Friday, December 4, 2009

454. Getz/Gilberto- Blame it on the Bossa Nova.

Album: Getz/Gilberto

Artist: Stan Getz Jaoa Gilberto.

Year: 1964

Genre: Bossa Nova.


  1. The Girl from Ipanema
  2. Doralice
  3. Para Machucar Meu Coração
  4. Desafinado
  5. Corcovado
  6. Só Danço Samba
  7. O Grande Amor
  8. Vivo Sonhando

In theory I’m supposed to review these albums as if I’m hearing everything for the first time. Sometimes that’s easy because I am, but at times it’s near impossible when the music is so famous and iconic that I can’t actually conceive of a time when I hadn’t heard it. One such track is the first cut on this album: The Girl From Ipanema, arguably one of the world's most played songs thanks largely due to elevators, shopping malls and even those new hi-tech public toilets (which are designed to discourage drug use but play the sort of music that makes me want to get smacked off my nut on heroin). Ever since it’s inclusion as elevator music at the end of The Blues Brothers (and possibly before) The Girl From Ipanema has been held up as the archetypal muzac tune- a light ditty rendered soullessly inoffensive by a hammond organ and then pumped into a million locations throughout the world. While it’s just not possible for me to hear TGFI without thinking “not this bloody song again” when people bought this album back in 1964 most of them were hearing it for the first time. It had never been a tedious soundtrack to a vertical journey, it was the opening track on the album that introduced them to Bossa Nova.

Before it was just a preset rhythm sequence on a cheap electronic keyboards, The Bossa Nova was a musical craze that lasted for a few years in the mid sixties amongst people who were too old for the Beatles but too young for old Vera Lynn records. It’s slow, slinky, sexy music which was inspired by Brazilian rhythms and today is basically impossible to separate from attempts at seduction. I guarantee if you put this CD on in the background when you’re with one other person they will immediate expect you to make a pass at them. It doesn’t matter whether they person is of the same gender, a close relative or even deaf, the power of the seductive forces will make them assume you’re about to dim the lights and produce a bottle of champagne, two glasses and a novelty contraceptive. There is just something about that beat along with that sax sound that gets people out of their clothing. It must have been a bugger when played live in clubs, entire groups of punters would have found themselves nude at the end of the set with no recollection of ever undoing a zip. One minute they were the a collection of fully clothed jazz fans and a quick sax solo later they were starkers and loving it. It’s that sort of music.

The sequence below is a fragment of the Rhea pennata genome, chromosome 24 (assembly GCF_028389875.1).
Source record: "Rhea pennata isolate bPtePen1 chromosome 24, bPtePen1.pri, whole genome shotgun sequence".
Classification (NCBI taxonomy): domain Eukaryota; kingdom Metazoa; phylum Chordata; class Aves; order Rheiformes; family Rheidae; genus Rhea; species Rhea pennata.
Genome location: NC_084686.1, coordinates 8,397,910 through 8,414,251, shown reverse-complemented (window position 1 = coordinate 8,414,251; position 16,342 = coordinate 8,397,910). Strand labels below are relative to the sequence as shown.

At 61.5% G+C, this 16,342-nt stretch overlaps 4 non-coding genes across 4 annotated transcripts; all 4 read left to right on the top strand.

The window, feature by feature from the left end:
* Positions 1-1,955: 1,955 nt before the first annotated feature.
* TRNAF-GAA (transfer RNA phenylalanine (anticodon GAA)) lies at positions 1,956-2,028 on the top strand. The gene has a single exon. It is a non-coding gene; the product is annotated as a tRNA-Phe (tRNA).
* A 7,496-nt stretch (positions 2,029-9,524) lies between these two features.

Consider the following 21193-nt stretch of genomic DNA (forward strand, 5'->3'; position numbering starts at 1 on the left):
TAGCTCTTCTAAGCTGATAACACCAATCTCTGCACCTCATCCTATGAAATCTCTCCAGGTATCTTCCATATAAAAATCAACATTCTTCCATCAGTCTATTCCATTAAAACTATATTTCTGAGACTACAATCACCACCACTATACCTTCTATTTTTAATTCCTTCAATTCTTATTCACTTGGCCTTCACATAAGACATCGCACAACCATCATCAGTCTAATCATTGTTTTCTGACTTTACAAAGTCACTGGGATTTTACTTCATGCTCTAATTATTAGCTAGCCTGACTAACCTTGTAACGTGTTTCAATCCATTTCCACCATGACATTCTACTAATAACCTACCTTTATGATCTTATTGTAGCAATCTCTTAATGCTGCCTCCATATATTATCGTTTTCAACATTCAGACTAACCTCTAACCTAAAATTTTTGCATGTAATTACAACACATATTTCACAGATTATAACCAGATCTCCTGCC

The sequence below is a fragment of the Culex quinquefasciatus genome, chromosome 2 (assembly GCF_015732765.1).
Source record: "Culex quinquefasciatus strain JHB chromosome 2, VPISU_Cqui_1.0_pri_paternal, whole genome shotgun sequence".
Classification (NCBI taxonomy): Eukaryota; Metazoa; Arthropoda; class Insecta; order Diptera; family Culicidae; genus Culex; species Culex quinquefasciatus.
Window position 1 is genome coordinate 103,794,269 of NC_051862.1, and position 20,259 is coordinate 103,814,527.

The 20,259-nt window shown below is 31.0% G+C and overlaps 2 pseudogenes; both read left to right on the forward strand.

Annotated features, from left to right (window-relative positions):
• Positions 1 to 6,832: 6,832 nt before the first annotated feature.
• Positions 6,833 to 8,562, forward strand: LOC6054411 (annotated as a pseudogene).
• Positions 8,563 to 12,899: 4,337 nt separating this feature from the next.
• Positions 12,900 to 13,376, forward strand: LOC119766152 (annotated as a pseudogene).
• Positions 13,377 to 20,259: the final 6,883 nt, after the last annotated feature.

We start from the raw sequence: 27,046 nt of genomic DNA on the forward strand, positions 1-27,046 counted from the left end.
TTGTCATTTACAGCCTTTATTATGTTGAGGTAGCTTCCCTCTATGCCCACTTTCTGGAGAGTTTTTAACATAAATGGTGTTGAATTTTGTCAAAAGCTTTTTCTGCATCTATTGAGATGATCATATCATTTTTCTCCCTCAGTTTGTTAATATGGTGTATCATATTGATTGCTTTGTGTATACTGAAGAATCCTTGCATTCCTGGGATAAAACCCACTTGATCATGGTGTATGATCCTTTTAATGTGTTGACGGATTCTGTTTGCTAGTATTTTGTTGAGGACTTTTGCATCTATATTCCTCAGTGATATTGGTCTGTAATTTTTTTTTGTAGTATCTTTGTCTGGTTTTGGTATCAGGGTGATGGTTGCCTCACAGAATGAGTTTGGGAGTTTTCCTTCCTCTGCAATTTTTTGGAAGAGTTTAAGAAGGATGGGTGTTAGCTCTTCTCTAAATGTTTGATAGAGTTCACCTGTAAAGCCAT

It doesn’t help that the vocals are mainly sung in Portuguese which I’ve discovered is as sexy as Spanish and French combined. I’ve never heard any other music sung in Portuguese before which I assume is because the entire country is too busy pleasuring each other to record music. They probably start trying to record an album but get halfway through the vocal track and just start pairing off. It’s darn sexy stuff.

Complimenting the vocals of Gilberto is Stan Getz’s saxophone which is always played with that slow languid muted tone. No atonal squeaking here just melodic runs that positively purr, laid over the top of a guitar and steady beat. Throw in the occasional piano and female vocals and the combined result is just the sort of thing I can imagine going down really well in the hip and groovy sixties.

Of course the problem is the first track. I’ve tried to be open minded and objective and I still can’t consider it anything but annoying. Its major problem is probably the lack of variation. The song starts with a male Portuguese rendition of the famous “Tall and thin and young and lovely/ the girl from Ipanema goes walking…” lines. It’s repeated two more times before the chorus bit kicks in. Then it’s sung all over again in English before the sax arrives and basically plays the same lines just in case you missed it. Finally a piano does it all over again and then it’s sung in English once more. I’m sick of the song from hearing it as muzac for years but it’s a wonder people didn’t tire of it after the first listen. It’s repetitive stuff.

Thankfully there is more variation in the rest of the album which snakes and grooves along like jazz in a tight skirt.Give it a listen but only if you're prepared to jump on top of anyone else in the room.

Highlight: That sax tone.

Lowlight: You know who from you know where.

Influenced by: Sambas and Rhumbas and other such things.

Influenced: A lot of people out of their clothing.

Favourite Amazon Customer Review Quote: “It makes me cry ,crazy and lazy!”

-Okay so it doesn’t have an unbridled erotic power for everyone. Apparently some people become sobbing, deranged and lethargic. Like a weeping homicidal maniac who can’t be bothered killing anyone.

So do you wish this album would just bugger off to Ipanema or do you...hey, stop that! Get that tongue out of my ear! Put those clothes back on! Let me know below.

1 comment:

  1. I had never really thought that "The Girl from Ipenema" had once not been around. I can't believe it was written as late as 1964.